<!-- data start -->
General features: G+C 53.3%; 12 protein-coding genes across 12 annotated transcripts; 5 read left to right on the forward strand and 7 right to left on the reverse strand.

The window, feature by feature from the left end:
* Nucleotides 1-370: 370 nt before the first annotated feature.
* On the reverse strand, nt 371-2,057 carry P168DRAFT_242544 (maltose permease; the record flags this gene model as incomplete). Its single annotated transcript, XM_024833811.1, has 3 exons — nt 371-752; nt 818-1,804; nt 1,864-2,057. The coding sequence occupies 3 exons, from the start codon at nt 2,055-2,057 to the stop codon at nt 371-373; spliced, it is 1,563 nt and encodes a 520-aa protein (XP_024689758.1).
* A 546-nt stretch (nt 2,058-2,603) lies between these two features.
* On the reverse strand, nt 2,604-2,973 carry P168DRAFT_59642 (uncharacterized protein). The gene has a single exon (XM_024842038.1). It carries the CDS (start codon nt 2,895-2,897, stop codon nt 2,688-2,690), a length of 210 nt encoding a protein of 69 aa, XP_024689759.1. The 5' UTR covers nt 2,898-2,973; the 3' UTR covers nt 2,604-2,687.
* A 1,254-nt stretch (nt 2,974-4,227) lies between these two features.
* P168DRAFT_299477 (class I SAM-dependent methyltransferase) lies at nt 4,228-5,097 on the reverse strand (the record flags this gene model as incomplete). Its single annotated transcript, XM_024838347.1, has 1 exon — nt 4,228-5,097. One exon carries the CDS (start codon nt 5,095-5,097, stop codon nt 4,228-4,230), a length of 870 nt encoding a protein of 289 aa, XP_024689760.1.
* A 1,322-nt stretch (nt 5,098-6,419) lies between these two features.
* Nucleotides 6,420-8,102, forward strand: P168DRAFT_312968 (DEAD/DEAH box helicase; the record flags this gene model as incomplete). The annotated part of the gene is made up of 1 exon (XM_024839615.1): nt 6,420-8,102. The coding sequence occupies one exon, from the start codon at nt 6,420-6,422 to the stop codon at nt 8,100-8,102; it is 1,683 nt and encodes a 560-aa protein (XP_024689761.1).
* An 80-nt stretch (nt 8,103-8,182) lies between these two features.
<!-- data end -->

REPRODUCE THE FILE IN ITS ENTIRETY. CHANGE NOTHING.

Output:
General features: G+C 53.3%; 12 protein-coding genes across 12 annotated transcripts; 5 read left to right on the forward strand and 7 right to left on the reverse strand.

The window, feature by feature from the left end:
* Nucleotides 1-370: 370 nt before the first annotated feature.
* On the reverse strand, nt 371-2,057 carry P168DRAFT_242544 (maltose permease; the record flags this gene model as incomplete). Its single annotated transcript, XM_024833811.1, has 3 exons — nt 371-752; nt 818-1,804; nt 1,864-2,057. The coding sequence occupies 3 exons, from the start codon at nt 2,055-2,057 to the stop codon at nt 371-373; spliced, it is 1,563 nt and encodes a 520-aa protein (XP_024689758.1).
* A 546-nt stretch (nt 2,058-2,603) lies between these two features.
* On the reverse strand, nt 2,604-2,973 carry P168DRAFT_59642 (uncharacterized protein). The gene has a single exon (XM_024842038.1). It carries the CDS (start codon nt 2,895-2,897, stop codon nt 2,688-2,690), a length of 210 nt encoding a protein of 69 aa, XP_024689759.1. The 5' UTR covers nt 2,898-2,973; the 3' UTR covers nt 2,604-2,687.
* A 1,254-nt stretch (nt 2,974-4,227) lies between these two features.
* P168DRAFT_299477 (class I SAM-dependent methyltransferase) lies at nt 4,228-5,097 on the reverse strand (the record flags this gene model as incomplete). Its single annotated transcript, XM_024838347.1, has 1 exon — nt 4,228-5,097. One exon carries the CDS (start codon nt 5,095-5,097, stop codon nt 4,228-4,230), a length of 870 nt encoding a protein of 289 aa, XP_024689760.1.
* A 1,322-nt stretch (nt 5,098-6,419) lies between these two features.
* Nucleotides 6,420-8,102, forward strand: P168DRAFT_312968 (DEAD/DEAH box helicase; the record flags this gene model as incomplete). The annotated part of the gene is made up of 1 exon (XM_024839615.1): nt 6,420-8,102. The coding sequence occupies one exon, from the start codon at nt 6,420-6,422 to the stop codon at nt 8,100-8,102; it is 1,683 nt and encodes a 560-aa protein (XP_024689761.1).
* An 80-nt stretch (nt 8,103-8,182) lies between these two features.